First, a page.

I’ve got a picture somewhere of him and I. He’s wearing a VFW hat. I’m trying to look like I lived in the 40s — shortish skirt, funny hat, crisp blouse tucked in.
We were at a Pearl Harbor Day remembrance event. I had written his story, part of a county-wide project matching high school students with World War II veterans.
And I had fallen in love with telling stories.
I don’t know when Earl died. I don’t remember his last name, so I can’t look it up. I know he was aging when I met him, sitting in the booth at Dairy Palace while my mother ran the video camera and I tried to take notes. He was aging, but he was ready to tell his story and the things he said, I remember them. Hints and shadows of the darkness, the horror, of trench warfare slid in and out of his words. So did the strangeness of war — how they had an unofficial ceasefire on Christmas Day, then went about trying to kill each other again the day after.
We talked a long, long time. I didn’t know how to ask the questions that would have drawn out the story, but I didn’t need too.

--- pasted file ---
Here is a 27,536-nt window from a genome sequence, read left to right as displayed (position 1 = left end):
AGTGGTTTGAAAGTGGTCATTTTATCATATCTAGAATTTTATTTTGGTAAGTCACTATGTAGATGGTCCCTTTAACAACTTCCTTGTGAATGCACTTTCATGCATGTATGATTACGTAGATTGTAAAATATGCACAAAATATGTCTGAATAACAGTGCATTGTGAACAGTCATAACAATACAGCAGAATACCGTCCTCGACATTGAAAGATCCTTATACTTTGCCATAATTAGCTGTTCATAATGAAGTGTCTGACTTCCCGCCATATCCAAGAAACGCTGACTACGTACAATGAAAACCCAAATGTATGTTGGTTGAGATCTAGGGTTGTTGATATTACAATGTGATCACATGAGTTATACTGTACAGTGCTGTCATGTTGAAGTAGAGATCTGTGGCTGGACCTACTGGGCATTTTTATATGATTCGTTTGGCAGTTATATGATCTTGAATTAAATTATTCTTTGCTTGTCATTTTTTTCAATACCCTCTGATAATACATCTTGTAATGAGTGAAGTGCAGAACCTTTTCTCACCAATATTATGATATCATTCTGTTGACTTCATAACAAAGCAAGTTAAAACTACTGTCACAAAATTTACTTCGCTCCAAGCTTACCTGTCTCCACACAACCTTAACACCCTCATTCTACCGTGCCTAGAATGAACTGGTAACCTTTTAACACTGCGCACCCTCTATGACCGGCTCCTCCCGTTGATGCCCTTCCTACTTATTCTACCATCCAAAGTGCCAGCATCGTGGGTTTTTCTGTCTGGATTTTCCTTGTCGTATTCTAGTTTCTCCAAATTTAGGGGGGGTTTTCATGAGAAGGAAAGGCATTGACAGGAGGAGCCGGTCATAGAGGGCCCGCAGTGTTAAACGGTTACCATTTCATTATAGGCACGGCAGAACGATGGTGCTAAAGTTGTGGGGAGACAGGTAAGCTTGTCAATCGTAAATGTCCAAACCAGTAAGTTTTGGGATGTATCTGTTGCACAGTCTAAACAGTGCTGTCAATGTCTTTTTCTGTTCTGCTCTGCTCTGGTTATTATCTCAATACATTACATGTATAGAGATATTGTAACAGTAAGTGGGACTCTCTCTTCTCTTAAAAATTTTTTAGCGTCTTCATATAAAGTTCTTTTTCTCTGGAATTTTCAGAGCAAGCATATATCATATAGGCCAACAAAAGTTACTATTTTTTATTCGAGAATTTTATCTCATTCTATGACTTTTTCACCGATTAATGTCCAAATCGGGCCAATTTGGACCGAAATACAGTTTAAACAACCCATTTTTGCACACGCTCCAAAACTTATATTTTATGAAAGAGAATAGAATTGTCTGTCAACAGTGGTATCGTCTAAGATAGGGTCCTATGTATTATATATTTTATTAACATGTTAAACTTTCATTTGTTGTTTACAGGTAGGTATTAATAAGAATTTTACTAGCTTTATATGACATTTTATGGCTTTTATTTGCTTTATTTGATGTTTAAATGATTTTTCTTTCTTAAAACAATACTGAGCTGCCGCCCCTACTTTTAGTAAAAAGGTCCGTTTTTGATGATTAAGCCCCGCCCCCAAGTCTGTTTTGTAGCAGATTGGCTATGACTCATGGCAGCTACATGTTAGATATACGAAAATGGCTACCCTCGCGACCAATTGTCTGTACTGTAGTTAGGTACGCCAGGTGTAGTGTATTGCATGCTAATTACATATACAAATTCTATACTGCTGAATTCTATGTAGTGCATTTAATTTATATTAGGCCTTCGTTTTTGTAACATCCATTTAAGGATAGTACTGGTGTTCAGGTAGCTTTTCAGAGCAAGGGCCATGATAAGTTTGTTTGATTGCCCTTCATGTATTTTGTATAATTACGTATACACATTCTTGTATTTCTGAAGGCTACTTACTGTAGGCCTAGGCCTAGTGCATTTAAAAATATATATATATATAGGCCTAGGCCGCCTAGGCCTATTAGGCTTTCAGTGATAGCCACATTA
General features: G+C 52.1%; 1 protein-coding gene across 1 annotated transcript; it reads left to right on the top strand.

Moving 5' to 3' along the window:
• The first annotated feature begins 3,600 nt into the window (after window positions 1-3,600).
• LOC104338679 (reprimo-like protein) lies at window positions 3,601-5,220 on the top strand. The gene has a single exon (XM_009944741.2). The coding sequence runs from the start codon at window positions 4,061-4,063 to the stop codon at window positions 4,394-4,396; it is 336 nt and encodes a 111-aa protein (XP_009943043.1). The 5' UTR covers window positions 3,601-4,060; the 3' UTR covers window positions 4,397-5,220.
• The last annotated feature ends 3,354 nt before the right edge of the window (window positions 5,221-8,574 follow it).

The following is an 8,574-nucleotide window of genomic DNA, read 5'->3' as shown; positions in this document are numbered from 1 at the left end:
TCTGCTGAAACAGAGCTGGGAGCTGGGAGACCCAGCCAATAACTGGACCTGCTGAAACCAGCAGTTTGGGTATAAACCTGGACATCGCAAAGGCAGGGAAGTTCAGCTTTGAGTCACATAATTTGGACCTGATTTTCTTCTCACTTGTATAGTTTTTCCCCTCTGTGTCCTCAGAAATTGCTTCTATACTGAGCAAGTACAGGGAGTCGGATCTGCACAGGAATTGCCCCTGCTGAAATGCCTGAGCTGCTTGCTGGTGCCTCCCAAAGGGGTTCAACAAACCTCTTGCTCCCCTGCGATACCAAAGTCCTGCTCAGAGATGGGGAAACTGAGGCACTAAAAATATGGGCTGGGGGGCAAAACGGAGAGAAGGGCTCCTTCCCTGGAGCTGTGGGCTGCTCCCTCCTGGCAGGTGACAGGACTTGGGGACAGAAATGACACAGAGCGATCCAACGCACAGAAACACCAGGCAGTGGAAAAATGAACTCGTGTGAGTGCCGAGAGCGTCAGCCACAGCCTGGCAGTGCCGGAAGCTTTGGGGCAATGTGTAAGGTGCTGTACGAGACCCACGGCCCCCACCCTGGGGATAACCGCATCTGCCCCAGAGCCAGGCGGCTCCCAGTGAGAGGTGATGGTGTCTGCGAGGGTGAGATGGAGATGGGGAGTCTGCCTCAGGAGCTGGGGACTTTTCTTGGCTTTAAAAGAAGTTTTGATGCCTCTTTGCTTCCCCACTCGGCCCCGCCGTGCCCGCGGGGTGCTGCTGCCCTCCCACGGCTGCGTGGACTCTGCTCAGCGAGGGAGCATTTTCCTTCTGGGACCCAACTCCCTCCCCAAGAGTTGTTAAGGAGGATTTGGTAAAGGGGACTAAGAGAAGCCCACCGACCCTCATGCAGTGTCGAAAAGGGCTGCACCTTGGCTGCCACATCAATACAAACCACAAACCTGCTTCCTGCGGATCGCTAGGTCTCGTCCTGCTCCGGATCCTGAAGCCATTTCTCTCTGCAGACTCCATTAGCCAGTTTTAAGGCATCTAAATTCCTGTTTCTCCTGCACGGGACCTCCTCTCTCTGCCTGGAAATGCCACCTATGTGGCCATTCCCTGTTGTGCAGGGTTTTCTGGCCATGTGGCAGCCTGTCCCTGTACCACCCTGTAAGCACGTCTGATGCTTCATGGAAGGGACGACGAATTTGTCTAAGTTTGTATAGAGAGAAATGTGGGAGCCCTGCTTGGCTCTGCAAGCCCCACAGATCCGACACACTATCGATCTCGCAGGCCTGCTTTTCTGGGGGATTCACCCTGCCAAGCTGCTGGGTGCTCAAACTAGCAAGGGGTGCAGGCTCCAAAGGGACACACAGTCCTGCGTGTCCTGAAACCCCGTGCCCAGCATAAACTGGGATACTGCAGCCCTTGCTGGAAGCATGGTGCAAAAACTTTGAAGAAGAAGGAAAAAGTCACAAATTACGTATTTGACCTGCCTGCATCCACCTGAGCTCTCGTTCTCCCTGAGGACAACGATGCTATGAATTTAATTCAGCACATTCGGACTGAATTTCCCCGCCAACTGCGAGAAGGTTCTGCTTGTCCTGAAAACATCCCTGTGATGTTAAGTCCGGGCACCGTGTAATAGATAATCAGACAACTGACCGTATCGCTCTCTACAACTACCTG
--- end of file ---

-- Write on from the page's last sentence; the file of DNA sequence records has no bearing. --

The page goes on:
I remember struggling to turn my notes into something clear. I hadn’t read many newspapers, did not know how a news story flows, so I wrote the only way I knew how: starting at the beginning, when the bombs fell and a teenage Earl signed up to serve, to the end, his marriage and his life back home in Texas.
The woman running the project, she loved it. She offered me a freelance job (unpaid – but what an opportunity for a high school student!). She said it was one of the best pieces she received.
Earl liked it, too.
And I? I was intoxicated.
I wrote a letter-to-the-editor the next year, a thank you to Earl for his service. The newspaper ran it. His family said he was touched, surprised to see his name again.
And then life moved in. I don’t know how much longer Earl lived. I was published two, three more times, but oddly decided nursing was a better career (it probably would have been).
I changed my mind two weeks in, and then we moved.
But ever Pearl Harbor Day I remember Earl, and how he woke in me the love of telling stories.
So thank you, Earl, for serving so many decades ago. And thank you for your more recent service – the one you maybe didn’t realize you did – of starting a teenager on the road to journalism.